Live Review: Yeasayer, Smith Westerns at the Music Box in Hollywood (5/24)


    Aside from a pre-album surprise show at the Natural History Museum and a late afternoon slot at Coachella 2010, Yeasayer somehow managed to leave Southern California out of their Odd Blood tour dates. They returned this week for two packed nights at the Music Box in Hollywood, giving their Los Angeles fans a bit of what they missed, as well as quite a bit of what’s to come, debuting three songs off of their yet-to-be-titled third LP.

    Opener no. 1 was listed as Hush Hush and at around nine, as the crowd was still filing in, a bearded, tuxedoed fellow stumbled onstage alone looking a bit lost. Judging by his fairly untamed beard, I half-expected a folk band to follow him out onstage but was pleasantly surprised at the R&B that came blaring out when he pressed play on an audio unit to his right–and was even more so when he started to belt along to them. The Berlin-based performer sounded at times like Chris Keating gone wild, crooning and dancing about to his bumping sex-jam backing tracks (the especially lurid “Sex Party” would’ve no doubt made Prince, who was playing right down the road at the House of Blues, blush), all while slowly–and not so seductively–removing his his suit. By the end of his set, which lasted a good six or seven songs, he was almost without a shirt and had managed to at least get the reluctant crowd moving.

    The Smith Westerns took the stage not long after to play selections from their great, CoS-approved debut, Dye It Blonde. The Chicago five-piece’s set was very well-received, especially on the album’s buzzing singles “All Die Young” and “Weekend”. Their brand of glam-flecked garage pop was a good fit for the tour with Yeasayer, as the band proved perfectly capable of playing their songs in a live setting, nailing the album’s lovely harmonies and showy little instrumental bits with an ease that’s surprising for a band of their tender age. They exited about 15 minutes too early to raucous applause, leaving no doubt that the next time they come through town, it’ll be atop a bill of their own.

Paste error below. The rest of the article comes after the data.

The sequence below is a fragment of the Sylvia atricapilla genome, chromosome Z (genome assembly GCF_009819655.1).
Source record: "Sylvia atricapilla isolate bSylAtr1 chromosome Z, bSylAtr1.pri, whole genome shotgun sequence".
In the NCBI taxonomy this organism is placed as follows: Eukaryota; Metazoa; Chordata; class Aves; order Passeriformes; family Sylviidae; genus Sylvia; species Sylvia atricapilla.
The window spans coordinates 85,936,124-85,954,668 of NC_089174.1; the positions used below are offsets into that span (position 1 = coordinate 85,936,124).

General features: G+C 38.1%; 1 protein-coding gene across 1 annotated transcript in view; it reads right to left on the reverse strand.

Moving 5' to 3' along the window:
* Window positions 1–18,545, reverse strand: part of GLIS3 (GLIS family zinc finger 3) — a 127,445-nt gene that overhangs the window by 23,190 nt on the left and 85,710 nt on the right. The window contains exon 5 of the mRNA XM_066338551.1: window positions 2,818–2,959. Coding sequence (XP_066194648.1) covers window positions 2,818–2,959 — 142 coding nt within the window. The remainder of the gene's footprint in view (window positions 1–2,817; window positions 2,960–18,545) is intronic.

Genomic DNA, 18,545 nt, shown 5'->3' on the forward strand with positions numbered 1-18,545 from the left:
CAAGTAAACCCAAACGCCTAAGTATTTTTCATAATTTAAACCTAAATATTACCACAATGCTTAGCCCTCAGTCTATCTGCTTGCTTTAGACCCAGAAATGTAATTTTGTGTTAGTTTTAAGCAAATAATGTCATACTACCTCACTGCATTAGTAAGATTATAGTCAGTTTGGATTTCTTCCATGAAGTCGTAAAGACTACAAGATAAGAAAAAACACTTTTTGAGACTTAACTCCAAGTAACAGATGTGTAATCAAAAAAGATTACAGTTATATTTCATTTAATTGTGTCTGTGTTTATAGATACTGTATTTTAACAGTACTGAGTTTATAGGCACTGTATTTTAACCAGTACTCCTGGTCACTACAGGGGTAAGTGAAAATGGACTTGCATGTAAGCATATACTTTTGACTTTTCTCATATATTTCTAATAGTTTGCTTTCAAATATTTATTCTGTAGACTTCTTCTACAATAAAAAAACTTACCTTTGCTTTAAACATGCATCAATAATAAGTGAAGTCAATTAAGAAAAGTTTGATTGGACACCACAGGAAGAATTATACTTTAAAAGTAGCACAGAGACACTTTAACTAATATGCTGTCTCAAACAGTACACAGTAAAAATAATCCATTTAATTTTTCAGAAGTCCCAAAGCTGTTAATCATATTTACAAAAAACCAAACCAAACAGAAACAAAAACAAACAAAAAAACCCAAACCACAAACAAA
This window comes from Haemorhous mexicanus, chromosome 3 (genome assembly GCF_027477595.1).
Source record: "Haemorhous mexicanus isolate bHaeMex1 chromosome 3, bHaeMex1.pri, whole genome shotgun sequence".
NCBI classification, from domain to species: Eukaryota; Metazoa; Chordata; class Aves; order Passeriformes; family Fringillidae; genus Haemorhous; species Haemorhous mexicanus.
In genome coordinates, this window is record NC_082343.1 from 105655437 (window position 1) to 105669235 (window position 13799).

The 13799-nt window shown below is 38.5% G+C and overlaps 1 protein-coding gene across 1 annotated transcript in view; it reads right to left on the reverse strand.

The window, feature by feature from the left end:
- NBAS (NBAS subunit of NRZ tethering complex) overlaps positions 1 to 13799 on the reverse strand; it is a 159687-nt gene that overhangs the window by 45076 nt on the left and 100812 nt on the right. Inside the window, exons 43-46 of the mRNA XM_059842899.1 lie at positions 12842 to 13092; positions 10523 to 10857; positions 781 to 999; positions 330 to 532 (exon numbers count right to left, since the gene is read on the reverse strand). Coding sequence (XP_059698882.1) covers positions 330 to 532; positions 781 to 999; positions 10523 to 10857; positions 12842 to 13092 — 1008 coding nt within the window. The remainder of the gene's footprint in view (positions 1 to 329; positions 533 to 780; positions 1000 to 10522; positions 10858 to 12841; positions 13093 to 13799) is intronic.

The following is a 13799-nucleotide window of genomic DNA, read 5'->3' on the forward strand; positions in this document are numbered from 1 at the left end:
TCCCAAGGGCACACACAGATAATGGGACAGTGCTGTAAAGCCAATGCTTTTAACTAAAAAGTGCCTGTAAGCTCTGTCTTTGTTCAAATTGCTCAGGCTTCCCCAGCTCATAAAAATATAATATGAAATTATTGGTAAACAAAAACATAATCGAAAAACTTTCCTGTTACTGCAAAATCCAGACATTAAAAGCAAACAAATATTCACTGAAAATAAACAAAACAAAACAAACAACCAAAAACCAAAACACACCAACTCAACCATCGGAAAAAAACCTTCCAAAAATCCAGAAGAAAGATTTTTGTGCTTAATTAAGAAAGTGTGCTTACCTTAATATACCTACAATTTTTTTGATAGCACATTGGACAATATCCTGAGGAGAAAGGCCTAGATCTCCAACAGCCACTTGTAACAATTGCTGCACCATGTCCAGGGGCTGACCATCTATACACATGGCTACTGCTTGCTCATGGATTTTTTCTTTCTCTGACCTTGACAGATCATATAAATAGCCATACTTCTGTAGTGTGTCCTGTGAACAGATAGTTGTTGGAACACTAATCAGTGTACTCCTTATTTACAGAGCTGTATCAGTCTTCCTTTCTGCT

Yeasayer finally took the stage to the tune of the industrial clanking that heralds the start of “The Children”, Odd Blood‘s odd opening track. The five-piece jammed a bit before breaking into the tribal cadence of “Sunrise”. One of the Brooklyn outfit’s most intriguing traits is how deftly they tiptoe the fine line between pop and experimental music. While their music has always been a bit strange, Odd Blood was a big step in a markedly conventional direction, seeing them ditch some of All Hour Cymbals‘ spacier elements for a more streamlined, electronics-heavy sound, while maintaining almost all of what made them one of the most intriguing acts in the world when they burst onto the scene back in 2007. “Rome” and “Mondegreen”, both funky synth-pop tracks off of Yeasayer’s last LP, which had a bit too much going on on record, sounded much improved in the live setting with their loose electro-funk grooves toned down just a notch. Set highpoint “Grizelda”, the gorgeous album closer of Odd Blood, gave multi-instrumentalist wonder Anand Wilder a chance to showcase his exceptional pipes.

    Even the tracks off of their forthcoming third album sounded like some strange otherworldly brand of pop music; namely “Henrietta”, which, when sandwiched between “Tightrope'”s carefree rhythms and the buoyant synth-pop of “ONE”, sounded like an ’80s freeway jam beamed in from some strange parallel universe. “Demon Road”, which was debuted at the start of their encore, employed a similarly freaky synth line over dub rhythms courtesy of the band’s incredible two-man drum section: Ahmad Gallab and Jason Trammell. “Demon Road” was received very well by the packed house, as were the rest of the new tracks the band debuted; but little could’ve bettered the cheers that greeted the chiming guitar line that marked the start of fan favorite “2080”, which ended the all-too-short, albeit sweet, set. Here’s hoping they’ll be back in town soon and with a lot more new material to boot.

    Photography by Marcello Ambriz.


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